Greece’s embrace of partial default is being heralded as a triumph. And if avoiding rampant disaster can be hailed as a victory, so it is! Although it remains to be seen what will follow in regard to credit default swaps being activated and Greek’s credit rating, it appears that an orderly, as opposed to tumultous disorderly, default has been arranged, while insulating the rest of Europe from the fallout.
Of course, this momentary optimism may fade — the ECB has managed this event by effectively taking over Greece’s debts and those of other EU indebted countries, rendering private bondholders junior parties. This may eventually create trouble for Portugal, Spain, and Italy, if private bondholders decide to bail out to avoid the risk of having a similar haircut imposed on them.
Yet what of the big picture — is Europe, and its southern tier in particular, on course to avoid future rounds of crises? Or is pain just being delayed, as it has been for the last three years?
To answer this, let us focus on the distinction between “austerity” and “adjustment.” The real problem of Europe’s economies is that they have to make a major adjustment to changing global realities. The populations of European countries are aging and their workforces shrinking, this will upset the established financing mechanisms for pensions and health care and limit growth. The limit in growth comes from two directions — First, more government spending will go to health care and pensions; this may crowd out financing for universities, basic research, infrastructure, and other basic underpinnings of growth. Second, the growth in the labor force and consuming public that was created by a half-century of solid 1% per year growth after WWII is ending or being reversed; not only will there be fewer workers but also less demand for new homes, appliances, cars, and other major consumption items.
To wit: In 2000, the ratio of potential workers aged 25-64 to those over 65 in Germany, Italy, and Greece was 2.5, 2.3, and 2.3. If each of these workers paid taxes toward pension support of 20% of their income, pensioners in 2000 could receive 50% or 46% of the prevailing average wage.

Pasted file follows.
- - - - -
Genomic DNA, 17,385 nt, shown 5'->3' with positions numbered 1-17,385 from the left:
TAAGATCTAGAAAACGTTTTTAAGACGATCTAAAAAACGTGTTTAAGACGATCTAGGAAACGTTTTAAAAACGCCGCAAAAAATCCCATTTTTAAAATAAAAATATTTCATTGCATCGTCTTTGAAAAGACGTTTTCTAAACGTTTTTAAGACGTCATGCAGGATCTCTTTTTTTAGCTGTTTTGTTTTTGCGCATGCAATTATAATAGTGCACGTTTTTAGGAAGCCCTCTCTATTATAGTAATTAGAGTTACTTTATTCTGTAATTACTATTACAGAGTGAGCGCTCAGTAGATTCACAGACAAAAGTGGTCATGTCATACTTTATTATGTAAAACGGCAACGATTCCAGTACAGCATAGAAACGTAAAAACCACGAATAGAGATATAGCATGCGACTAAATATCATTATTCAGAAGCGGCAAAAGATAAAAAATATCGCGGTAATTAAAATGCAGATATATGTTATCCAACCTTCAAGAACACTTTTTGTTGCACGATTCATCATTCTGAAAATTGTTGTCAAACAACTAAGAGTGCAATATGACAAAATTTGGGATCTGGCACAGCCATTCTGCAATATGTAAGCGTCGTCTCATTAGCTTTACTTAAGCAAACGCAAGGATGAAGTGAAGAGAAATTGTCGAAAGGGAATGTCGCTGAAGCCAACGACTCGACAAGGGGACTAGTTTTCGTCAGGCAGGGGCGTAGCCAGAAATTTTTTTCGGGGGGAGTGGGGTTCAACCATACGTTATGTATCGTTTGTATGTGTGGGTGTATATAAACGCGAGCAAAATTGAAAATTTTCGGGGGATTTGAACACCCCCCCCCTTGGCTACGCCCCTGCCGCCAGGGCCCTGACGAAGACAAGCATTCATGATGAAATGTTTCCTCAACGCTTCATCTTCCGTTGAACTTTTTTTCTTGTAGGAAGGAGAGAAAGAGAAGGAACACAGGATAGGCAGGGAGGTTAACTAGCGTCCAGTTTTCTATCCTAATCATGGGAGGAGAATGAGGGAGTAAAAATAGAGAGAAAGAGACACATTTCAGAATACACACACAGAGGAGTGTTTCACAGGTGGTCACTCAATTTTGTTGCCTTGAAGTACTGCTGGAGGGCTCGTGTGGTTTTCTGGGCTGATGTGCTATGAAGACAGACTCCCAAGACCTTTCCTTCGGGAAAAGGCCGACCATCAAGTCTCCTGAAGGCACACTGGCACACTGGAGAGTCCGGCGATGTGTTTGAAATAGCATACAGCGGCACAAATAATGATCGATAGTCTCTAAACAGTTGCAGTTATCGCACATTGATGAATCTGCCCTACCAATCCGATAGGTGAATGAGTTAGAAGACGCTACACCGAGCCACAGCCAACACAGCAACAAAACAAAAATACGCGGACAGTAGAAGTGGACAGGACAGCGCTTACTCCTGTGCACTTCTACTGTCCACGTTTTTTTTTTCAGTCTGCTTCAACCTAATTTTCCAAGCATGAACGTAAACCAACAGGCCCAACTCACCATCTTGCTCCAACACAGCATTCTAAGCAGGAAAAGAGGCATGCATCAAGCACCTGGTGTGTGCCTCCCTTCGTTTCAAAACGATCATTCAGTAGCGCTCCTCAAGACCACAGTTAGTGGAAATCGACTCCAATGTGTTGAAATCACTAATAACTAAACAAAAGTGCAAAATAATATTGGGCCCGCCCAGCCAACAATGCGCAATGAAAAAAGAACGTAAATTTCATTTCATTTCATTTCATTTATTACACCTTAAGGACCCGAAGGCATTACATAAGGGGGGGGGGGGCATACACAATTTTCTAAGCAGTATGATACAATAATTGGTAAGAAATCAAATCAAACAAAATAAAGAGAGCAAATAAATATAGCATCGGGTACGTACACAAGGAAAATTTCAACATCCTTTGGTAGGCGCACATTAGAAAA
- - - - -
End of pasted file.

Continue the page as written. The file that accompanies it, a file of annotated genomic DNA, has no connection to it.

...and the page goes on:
But this ratio is changing with staggering speed: by 2030 the ratio in these countries will be 1.26, 1.4, and 1.6. This means that in order to provide pensions worth 50% of the prevailing average wage, taxes on those working would need to rise to 40% in Germany, 36% in Italy, and 31% in Greece. That does NOT include additional taxes needed to cover the higher health costs and nursing care for an older population.
In short, taxes for pensions alone will need to nearly double — either that or retirement must be modified with regard to age and level of benefits.
There are a couple of less drastic solutions that will make everyone happier. That is for states to borrow instead of tax to pay the costs of transitioning to when the baby-boomers have departed and the ratio of workers to retirees returns to over 2.0. But for that to occur, state debts must be reduced without further draining growth, as states are already near the limits of the debt that they can support.
A second is for growth to pick up, raising productivity among workers, allowing higher taxes to be paid for transfers to the elderly without driving out either other government income or depressing private consumption. But that requires state investments in energy, infrastructure, education, and research, which can be financed out of either current tax revenues or debt.
The logical answer to this problem of adjustment is to take advantage of today’s already locked-in low government debt by encouraging inflation – to reduce the real value of both private debt and government debt. This will speed the deleveraging process and allow more private consumption growth and more government spending to promote growth. It will also pave the way for state debts to decline in real value before 2020 when they then could be increased again to manage the baby-boomer’s late years.
However, the plan Europe is following to deal with its current crisis is not adjustment, but austerity — depress government spending, keep inflation low, and pay off today’s debts at nearly full value (except for Greece, which is promised to be a one-off exception).
It should be obvious that austerity will lock out both of the pathways to reducing the pain of tomorrow’s necessary adjustment to the demographic changes already established in Europe. On this course, Europe will face surging pension and health care expenses while burdened with still large real debts and a decade of lost opportunities for state investments to boost growth.
This is a recipe for greater pain in the future; so enjoy today’s little triumphs. They do not bode well for the decades ahead.